Sudden attack led by monks on Rohingya refugees in Sri Lanka questioned
ECONOMYNEXT – Sri Lanka government ministers who condemned an attack by a mob led by Buddhist monks on Rohingya refugees, questioned why the people were being incited now, when groups of refugees had been in the country for longer periods for almost a decade.
In March 2008, Sri Lanka Navy had rescued a group of refugees from a boat carrying Myanmar and Bangladeshi nationals.
In July 55 were recognized as Rohingya refugees, and then released into the care of the United Nations High Commissioner for refugees, Health Minister Rajitha Senaratne said.
They left for re-settlement in the United States in 2012.
In 2013 the Navy had rescued two boatloads of survivors. There were 132 Bangladeshis and 32 individuals from Myanmar. They were released in to the care of UNHCR in November and December of that year.
They were resettled in the US and Canada from 2014 to 2015.
"That was after we came to power. They first came to the country in 2008 and stayed in the country for several years. What did these monks do then?" Senaratne asked.
"They were quiet because Rajapaksa’s were in power. Then there was no problem when refugees came, because Maharaja was there."
The latest batch of 30 Rohingyas were rescued by the Navy on 30 April 2017. They were released into the care of the UNHCR by court.
Senaratne said one pregnant woman gave birth in Sri Lanka.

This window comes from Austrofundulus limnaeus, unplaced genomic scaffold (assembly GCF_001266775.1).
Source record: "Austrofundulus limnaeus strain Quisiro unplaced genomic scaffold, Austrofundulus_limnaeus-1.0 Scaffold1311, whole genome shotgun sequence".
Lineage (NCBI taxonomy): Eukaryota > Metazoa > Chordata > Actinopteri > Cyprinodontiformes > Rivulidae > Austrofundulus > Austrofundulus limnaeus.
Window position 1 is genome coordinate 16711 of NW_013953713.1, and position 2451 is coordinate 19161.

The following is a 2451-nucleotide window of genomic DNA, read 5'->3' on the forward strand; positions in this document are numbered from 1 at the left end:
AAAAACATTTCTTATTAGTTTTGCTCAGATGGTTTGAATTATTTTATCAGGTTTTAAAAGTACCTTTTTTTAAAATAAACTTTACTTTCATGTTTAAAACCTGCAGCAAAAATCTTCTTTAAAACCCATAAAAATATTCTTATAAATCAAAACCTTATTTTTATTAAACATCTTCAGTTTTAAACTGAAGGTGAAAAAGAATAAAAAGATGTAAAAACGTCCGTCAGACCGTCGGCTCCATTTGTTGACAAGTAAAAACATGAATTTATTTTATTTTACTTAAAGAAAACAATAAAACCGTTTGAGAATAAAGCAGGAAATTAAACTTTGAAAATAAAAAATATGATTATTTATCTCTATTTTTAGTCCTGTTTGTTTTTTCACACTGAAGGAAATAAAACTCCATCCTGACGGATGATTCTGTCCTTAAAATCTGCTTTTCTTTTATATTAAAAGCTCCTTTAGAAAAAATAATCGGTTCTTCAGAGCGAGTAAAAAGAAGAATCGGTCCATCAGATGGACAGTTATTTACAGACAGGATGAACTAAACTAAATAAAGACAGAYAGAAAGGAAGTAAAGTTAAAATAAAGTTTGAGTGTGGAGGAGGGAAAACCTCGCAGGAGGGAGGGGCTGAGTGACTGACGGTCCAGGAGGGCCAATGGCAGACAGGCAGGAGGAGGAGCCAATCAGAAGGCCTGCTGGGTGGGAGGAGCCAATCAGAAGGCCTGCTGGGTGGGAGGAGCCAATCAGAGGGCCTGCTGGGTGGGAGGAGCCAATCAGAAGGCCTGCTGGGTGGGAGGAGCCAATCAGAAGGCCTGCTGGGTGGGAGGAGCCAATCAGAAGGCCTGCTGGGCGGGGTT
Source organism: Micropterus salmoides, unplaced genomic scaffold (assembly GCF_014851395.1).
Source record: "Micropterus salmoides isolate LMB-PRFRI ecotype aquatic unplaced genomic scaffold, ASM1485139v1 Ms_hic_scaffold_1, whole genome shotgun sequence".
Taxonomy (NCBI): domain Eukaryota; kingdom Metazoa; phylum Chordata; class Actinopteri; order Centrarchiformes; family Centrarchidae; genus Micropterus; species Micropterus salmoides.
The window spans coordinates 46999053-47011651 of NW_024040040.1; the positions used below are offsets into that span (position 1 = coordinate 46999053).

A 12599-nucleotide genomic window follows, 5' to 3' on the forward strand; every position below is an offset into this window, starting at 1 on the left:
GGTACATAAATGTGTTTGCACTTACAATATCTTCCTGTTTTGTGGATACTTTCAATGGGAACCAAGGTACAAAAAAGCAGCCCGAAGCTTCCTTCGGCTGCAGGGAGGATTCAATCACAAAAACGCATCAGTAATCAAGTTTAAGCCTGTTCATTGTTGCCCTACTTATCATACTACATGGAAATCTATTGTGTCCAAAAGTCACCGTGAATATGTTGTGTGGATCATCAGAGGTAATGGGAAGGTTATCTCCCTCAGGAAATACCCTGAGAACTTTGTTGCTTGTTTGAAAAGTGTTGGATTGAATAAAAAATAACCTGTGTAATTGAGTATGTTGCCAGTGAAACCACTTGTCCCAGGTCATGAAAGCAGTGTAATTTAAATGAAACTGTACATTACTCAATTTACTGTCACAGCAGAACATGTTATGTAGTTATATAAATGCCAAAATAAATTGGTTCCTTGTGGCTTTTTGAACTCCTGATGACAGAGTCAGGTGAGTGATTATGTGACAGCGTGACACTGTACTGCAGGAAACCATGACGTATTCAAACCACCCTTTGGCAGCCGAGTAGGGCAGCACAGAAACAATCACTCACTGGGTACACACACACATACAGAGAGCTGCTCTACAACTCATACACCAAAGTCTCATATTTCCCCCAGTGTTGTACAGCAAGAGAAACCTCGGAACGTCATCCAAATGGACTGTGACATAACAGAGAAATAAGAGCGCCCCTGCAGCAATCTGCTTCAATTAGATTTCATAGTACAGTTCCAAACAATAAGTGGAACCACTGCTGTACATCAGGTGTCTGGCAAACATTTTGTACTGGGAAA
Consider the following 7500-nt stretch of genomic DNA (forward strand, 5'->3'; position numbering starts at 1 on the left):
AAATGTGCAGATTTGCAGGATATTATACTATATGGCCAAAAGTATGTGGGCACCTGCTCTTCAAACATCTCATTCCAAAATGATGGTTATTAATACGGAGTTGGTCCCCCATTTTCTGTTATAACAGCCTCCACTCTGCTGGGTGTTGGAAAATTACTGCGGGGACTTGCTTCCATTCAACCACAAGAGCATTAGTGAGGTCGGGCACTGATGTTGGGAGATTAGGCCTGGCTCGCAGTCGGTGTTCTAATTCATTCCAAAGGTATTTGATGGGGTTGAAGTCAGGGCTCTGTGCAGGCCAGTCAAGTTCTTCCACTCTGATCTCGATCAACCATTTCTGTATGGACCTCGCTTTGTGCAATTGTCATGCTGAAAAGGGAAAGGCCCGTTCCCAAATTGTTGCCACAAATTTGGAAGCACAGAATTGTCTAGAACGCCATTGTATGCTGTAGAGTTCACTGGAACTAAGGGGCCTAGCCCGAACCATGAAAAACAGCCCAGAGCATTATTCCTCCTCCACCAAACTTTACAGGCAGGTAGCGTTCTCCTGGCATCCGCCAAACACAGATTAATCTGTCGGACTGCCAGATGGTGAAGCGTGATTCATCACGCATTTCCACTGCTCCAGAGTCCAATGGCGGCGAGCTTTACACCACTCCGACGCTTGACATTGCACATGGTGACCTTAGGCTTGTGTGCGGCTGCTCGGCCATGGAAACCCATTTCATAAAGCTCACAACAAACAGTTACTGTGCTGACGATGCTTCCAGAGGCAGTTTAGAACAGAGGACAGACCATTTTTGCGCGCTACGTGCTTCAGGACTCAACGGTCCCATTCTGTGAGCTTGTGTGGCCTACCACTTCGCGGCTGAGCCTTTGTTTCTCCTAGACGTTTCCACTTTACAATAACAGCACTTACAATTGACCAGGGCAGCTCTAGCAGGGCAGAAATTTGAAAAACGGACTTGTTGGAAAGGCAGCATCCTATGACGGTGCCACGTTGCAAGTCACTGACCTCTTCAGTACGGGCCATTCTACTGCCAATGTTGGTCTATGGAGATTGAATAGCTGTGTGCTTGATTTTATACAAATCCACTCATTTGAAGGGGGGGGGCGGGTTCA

"Two million Sri Lankan refugees who fled our country from 1983 riots and later," Senaratne said.
"European countries accepted them. They were given shelter, food, jobs and citizenship in Western countries," Senaratne said.
"It is people from a country like that that is treating refugees in this way. This is not the philosophy of Lord Buddha."
He said the attackers behaved like animals and as a Buddhist he was ashamed.
The Lord Buddha did not distinguish between races and treated everyone equally, he said.
Sports Minister Dayasiri Jayasekara said it was a human right of every one to get food, shelter and even an education.
He said there were no truth in propaganda that the government intended to settle them in Sri Lanka.
Jayasekera said Sri Lanka’s immigration law from 1948 no one was naturalized in the country or permanent residence.
"Refugees stay for several years in safe house and then they go," he said.
"Under the current immigration and emigration act we have no power to give them citizenship anyway."
"Many of our people for political victimization and other reasons have gone to western countries and got permanent residence. But nothing like that can happen here."
Refugees described mothers carrying infants who were herded in to a truck by police officers as were described as terrorists from Myanmar in a live facebook post by the attackers. (Colombo/Sept27/2017)